One Small Change: Supporting Someone by Hiring Them

Jen Bradbury has been a great encouragement to me in the blogging world. (Her review of my book was so kind.) Jen is a “career youth worker,” and it gives me hope to see youth workers, pastors and those in ministry grappling with hard questions in the online space…and letting them inform the way they engage with students. Jen does just that, and I’m so grateful for her voice.

Jen’s One Small Change for today speaks to the cheapskate in me…and even though it’s not really lawn mowing season, it certainly this applies to a myriad of odd jobs. Shoveling for example. (Oh Minnesota January, how I don’t love you…)

Read on to hear Jen’s great thoughts on supporting someone by hiring them.

Photo by - brendan-c at flickr creative commons
Photo by – brendan-c at flickr creative commons

Whenever my grass grows long, one of my students rides up on his scooter, grabs our lawn mower, and goes to work.

A few weeks ago, this kid arrived as he always does: Ready, if not eager, to mow our lawn. Before long, what was supposed to be a fast job turned into a full afternoon’s work. He mowed our lawn,  weeded alongside my husband, and finally taught my husband how to mulch our yard.

While they worked outside, I lay inside, sprawled on our couch, recovering from a nauseating migraine. Despite my physical pain, I found myself grinning from ear to ear as I listened to their conversation through the open window. One topic gently gave way to another. In a short span of time they covered school, church, God, faith, and home – sometimes delving deeply into these topics and other times, merely skimming their surface.

As I eavesdropped on this conversation, I was struck by the profundity of the moment; By the sacredness apparent within it; And by the fact that it almost didn’t happen.

You see, I am, by nature, cheap. I don’t like to pay for services – especially things my husband and I can do ourselves.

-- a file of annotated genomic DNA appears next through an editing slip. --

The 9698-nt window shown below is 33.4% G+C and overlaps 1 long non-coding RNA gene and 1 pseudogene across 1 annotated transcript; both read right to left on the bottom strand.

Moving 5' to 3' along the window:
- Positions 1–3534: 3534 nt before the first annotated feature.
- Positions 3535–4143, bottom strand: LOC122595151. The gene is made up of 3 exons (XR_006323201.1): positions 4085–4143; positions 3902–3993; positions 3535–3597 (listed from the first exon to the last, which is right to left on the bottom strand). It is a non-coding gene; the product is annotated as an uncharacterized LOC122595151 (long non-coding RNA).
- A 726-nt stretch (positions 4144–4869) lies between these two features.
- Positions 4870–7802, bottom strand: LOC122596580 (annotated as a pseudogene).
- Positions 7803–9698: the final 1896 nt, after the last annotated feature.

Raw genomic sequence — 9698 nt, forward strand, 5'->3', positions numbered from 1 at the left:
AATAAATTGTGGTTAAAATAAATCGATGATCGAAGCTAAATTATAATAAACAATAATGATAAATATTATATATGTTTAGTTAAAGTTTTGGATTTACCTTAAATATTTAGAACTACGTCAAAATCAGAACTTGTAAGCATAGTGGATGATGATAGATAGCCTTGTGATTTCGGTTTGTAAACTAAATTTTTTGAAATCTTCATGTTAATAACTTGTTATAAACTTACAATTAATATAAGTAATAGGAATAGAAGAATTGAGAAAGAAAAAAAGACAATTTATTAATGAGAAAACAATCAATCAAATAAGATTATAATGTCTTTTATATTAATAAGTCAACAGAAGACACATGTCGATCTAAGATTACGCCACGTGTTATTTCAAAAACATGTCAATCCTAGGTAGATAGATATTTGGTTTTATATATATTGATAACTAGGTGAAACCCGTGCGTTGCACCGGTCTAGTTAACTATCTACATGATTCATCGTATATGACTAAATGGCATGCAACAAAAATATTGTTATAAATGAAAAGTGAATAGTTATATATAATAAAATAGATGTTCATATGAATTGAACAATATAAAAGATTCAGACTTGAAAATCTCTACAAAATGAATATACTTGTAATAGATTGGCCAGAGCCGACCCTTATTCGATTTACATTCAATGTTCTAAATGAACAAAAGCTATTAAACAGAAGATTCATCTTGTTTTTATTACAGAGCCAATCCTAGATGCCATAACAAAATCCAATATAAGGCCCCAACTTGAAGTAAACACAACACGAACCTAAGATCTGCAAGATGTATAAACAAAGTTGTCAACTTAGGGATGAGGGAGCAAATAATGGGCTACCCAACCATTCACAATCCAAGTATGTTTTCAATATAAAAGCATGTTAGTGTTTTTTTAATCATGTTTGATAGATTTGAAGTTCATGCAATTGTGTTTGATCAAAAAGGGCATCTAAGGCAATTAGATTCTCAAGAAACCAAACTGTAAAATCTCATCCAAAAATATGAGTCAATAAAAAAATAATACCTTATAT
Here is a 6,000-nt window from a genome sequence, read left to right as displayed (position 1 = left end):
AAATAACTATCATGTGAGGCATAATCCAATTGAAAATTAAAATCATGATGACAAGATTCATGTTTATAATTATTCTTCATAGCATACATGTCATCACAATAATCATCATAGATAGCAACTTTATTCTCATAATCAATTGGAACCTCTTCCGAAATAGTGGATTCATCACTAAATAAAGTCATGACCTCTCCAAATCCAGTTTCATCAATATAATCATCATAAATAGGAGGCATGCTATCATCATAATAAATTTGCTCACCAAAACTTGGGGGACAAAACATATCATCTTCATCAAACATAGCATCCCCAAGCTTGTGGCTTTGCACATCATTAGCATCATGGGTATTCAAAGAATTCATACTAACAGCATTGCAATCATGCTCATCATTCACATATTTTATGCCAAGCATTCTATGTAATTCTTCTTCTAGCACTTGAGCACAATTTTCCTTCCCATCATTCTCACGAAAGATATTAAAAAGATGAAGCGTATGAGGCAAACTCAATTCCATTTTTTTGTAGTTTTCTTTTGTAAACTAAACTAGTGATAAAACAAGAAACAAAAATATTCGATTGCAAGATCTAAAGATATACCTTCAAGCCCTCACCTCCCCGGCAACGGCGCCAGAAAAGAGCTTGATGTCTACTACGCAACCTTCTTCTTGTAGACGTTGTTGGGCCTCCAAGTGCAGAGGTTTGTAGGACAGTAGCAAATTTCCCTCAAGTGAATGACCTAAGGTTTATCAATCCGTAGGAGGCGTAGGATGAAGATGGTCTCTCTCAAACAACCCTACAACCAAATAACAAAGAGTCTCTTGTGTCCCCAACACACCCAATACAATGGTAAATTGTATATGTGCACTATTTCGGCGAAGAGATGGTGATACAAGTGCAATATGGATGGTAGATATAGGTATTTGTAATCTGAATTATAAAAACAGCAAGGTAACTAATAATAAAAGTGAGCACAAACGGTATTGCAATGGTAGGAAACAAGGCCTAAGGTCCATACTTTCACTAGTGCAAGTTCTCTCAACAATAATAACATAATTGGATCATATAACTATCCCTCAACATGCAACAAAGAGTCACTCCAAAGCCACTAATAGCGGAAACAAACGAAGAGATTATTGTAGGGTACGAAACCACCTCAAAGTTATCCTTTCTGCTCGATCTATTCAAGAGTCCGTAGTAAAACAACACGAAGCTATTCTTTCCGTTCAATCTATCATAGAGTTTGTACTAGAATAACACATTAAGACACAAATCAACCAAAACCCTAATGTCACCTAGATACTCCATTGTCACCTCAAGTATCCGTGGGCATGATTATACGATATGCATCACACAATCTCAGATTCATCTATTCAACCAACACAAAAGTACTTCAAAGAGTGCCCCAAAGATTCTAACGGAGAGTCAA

To me, paying for such services contradicts the idea of living simply, something I deeply value as a Christian, especially since I live in a land of abundance. Having been greatly influenced by Jesus as well as people like Shane Claiborne and Jen Hatmaker, I have worked hard in recent years to eliminate the excess in my life. Among other things, this means that I watch what my husband and I buy to ensure we don’t purchase more than we need and we don’t hire people to do things we can do ourselves.

These values and practices are, for the most part, good.

Even so, the reality is that sometimes doing God’s work costs money.

That’s a tough reality for a cheap-wad like me.

Regrettably, it’s also one that sometimes prevents me from being part of God’s kingdom work.

Knowing this is sometimes the case, this summer, my husband and I intentionally chose to make one small change in our lives.

We hired the aforementioned kid to mow our lawn.

Sure, we could have done it ourselves but we also knew there was a kid in my youth group who had  started a landscaping business.

What’s more, we knew the circumstances surrounding the launch of this kid’s business: His mom’s sick and his dad’s working extra hours to pay for her care. Rather than sit back and wallow in self-pity, this kid started a landscaping business. He works hard, even riding his scooter to his client’s houses so he doesn’t have to bother his dad for a ride. He does so because he wants to make a difference.